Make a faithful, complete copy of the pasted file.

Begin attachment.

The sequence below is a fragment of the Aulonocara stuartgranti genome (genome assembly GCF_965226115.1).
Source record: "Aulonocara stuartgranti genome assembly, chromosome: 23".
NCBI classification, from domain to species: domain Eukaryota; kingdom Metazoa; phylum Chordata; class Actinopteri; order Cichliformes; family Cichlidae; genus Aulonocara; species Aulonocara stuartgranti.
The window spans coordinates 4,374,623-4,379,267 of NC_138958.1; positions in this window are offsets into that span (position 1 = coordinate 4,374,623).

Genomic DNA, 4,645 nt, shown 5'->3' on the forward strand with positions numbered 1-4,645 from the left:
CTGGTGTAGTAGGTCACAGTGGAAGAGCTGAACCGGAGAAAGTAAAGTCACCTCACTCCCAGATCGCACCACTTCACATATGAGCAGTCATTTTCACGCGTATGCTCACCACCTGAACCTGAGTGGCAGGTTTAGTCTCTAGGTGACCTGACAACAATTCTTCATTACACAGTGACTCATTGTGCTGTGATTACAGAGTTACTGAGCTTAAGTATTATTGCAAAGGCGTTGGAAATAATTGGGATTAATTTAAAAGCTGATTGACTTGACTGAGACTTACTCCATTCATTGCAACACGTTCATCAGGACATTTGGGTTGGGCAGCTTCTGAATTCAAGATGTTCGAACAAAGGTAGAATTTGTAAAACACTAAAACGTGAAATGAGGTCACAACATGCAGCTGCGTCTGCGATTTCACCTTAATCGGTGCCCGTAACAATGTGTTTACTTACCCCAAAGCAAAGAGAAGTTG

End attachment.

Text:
The sequence below is a fragment of the Aulonocara stuartgranti genome (genome assembly GCF_965226115.1).
Source record: "Aulonocara stuartgranti genome assembly, chromosome: 23".
NCBI classification, from domain to species: domain Eukaryota; kingdom Metazoa; phylum Chordata; class Actinopteri; order Cichliformes; family Cichlidae; genus Aulonocara; species Aulonocara stuartgranti.
The window spans coordinates 4,374,623-4,379,267 of NC_138958.1; positions in this window are offsets into that span (position 1 = coordinate 4,374,623).

Genomic DNA, 4,645 nt, shown 5'->3' on the forward strand with positions numbered 1-4,645 from the left:
CTGGTGTAGTAGGTCACAGTGGAAGAGCTGAACCGGAGAAAGTAAAGTCACCTCACTCCCAGATCGCACCACTTCACATATGAGCAGTCATTTTCACGCGTATGCTCACCACCTGAACCTGAGTGGCAGGTTTAGTCTCTAGGTGACCTGACAACAATTCTTCATTACACAGTGACTCATTGTGCTGTGATTACAGAGTTACTGAGCTTAAGTATTATTGCAAAGGCGTTGGAAATAATTGGGATTAATTTAAAAGCTGATTGACTTGACTGAGACTTACTCCATTCATTGCAACACGTTCATCAGGACATTTGGGTTGGGCAGCTTCTGAATTCAAGATGTTCGAACAAAGGTAGAATTTGTAAAACACTAAAACGTGAAATGAGGTCACAACATGCAGCTGCGTCTGCGATTTCACCTTAATCGGTGCCCGTAACAATGTGTTTACTTACCCCAAAGCAAAGAGAAGTTG